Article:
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Winter 2004
Too Liberal?
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Acase in point is an undergraduate Fiat Lux seminar, "Rereading Democracy in America: Politics Before and After 9/11," which Lal taught in the fall of 2003. The course prompted scathing criticism from David Horowitz, a prominent Los Angeles-based conservative commentator who has been urging Congress and state legislatures to adopt his "Academic Bill of Rights," a set of principles that he says colleges should follow to create greater intellectual diversity on their campuses. Horowitz castigated Lal for offering certain examples to his students to help them make a mandatory classroom presentation. "A presentation might focus on what the election to California's governorship of a movie star who has been charged by a dozen women with sexual molestation, drives perhaps the most environmentally unfriendly vehicle in the world and appeared not to have a single idea about governance says about American Œdemocracy,' " Lal wrote in an online catalog about his course.

Last September, writing in, an online magazine that he edits, Horowitz called Lal's course description "political argument which could not be more remote from any pedagogical enterprise or scholarly inquiry.... Given the pervasive left-wing bias in UC's academic-hiring process, which has gone on for more than 30 years, this travesty of an academic seminar is neither surprising nor unique."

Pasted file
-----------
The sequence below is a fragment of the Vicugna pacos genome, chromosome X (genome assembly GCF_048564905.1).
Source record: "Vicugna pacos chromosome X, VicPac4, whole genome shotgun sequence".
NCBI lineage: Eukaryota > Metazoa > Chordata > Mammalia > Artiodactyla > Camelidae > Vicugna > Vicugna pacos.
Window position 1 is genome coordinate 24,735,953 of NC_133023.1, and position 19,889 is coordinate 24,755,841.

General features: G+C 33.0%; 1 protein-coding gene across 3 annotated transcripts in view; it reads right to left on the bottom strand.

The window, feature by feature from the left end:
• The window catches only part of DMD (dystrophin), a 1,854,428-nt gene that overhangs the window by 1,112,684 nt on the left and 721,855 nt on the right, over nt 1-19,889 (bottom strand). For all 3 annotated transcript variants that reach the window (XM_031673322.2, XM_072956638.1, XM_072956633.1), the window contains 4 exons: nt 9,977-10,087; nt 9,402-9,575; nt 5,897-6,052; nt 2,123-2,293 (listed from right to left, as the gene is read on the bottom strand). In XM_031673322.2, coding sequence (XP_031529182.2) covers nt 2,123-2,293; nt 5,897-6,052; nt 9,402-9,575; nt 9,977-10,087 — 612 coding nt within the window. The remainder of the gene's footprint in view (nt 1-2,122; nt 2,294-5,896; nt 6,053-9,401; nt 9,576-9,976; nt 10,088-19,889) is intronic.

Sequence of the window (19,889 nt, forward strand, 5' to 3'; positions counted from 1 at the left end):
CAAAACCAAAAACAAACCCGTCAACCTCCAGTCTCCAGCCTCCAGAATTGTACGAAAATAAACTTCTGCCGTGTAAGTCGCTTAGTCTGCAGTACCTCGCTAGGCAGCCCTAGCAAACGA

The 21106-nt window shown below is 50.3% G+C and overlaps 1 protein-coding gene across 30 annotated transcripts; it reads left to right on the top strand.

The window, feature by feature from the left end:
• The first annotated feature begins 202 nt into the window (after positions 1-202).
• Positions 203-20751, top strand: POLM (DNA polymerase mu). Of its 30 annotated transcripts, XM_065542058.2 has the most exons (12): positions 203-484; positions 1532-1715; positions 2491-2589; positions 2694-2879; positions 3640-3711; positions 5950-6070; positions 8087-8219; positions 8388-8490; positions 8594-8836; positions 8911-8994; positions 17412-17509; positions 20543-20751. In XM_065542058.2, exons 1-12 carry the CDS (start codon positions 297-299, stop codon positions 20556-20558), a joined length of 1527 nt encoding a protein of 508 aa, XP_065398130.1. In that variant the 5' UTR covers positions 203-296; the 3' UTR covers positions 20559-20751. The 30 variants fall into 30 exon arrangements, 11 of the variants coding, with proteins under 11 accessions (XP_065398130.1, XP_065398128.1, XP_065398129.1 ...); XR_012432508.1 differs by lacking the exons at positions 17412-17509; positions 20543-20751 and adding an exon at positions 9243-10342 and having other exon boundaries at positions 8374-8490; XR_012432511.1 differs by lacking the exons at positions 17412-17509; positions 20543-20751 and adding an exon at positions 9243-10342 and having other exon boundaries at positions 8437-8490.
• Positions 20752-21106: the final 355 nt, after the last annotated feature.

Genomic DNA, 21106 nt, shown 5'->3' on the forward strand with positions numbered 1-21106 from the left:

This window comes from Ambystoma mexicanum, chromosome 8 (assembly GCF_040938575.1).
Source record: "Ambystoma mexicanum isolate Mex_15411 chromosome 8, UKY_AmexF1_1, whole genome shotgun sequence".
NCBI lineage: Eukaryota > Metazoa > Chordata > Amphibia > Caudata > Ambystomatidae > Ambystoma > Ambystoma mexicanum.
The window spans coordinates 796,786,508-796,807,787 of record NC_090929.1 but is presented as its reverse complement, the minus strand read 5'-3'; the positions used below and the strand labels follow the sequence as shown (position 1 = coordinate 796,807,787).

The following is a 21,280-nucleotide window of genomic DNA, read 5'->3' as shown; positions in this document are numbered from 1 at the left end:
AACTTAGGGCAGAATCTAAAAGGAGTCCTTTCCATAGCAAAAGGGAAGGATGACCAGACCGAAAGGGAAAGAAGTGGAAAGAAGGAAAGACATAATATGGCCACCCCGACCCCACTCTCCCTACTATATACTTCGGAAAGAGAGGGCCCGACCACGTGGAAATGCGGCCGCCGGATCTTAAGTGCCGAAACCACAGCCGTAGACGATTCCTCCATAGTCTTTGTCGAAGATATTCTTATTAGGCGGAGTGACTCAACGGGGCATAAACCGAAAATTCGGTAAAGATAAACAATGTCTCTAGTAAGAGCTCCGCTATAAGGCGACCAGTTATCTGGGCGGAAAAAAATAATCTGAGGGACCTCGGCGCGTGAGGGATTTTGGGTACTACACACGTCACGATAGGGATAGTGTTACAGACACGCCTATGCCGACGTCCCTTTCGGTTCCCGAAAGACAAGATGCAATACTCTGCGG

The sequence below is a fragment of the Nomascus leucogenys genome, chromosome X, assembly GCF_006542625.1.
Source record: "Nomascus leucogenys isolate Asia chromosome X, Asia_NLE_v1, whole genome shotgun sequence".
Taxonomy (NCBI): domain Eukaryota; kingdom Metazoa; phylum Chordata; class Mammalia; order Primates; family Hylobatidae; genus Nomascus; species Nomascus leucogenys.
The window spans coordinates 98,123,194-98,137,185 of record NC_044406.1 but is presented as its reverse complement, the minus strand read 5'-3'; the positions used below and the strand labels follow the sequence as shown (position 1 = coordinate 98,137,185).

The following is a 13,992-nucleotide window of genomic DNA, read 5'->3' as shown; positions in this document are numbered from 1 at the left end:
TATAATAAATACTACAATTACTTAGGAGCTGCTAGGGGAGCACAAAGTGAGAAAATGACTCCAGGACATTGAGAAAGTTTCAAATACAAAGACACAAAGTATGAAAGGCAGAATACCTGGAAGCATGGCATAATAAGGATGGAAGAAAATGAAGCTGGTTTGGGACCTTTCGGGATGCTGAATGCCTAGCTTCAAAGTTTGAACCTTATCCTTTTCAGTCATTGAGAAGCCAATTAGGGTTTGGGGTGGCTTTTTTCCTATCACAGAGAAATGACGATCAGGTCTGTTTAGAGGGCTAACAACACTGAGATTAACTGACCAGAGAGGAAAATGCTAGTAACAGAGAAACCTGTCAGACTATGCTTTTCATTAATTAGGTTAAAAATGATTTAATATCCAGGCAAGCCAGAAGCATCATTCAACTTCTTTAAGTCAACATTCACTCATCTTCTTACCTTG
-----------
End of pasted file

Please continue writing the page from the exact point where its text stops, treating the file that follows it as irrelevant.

Conspicuously absent from Horowitz's critique was the fact that the bulk of Lal's course was devoted to a close reading of Democracy in America, Alexis de Tocqueville's 1835 political classic that is an abiding favorite among conservatives. Instead of mentioning the book, Horowitz berated Lal for assigning another text, Vietnam and Other American Fantasies, by H. Bruce Franklin, whom Horowitz called a "notorious radical."

The idea that scholarship ought to be completely objective is archaic, Lal says, not least because "the fundamental task of the intellectual is in some sense to go against the grain." Further, says Lal, echoing an opinion widely shared among liberal faculty, it's ridiculous to have any parity between liberal and conservative views. "The [conservative] side of the story has been told ad nauseum," he says. "Students who come to a university like UCLA have heard endlessly about America's Founding Fathers, for example, unless they've walked through school blindly. Such [mythic] narratives are not only overrepresented, but often indefensible" in light of historical research.

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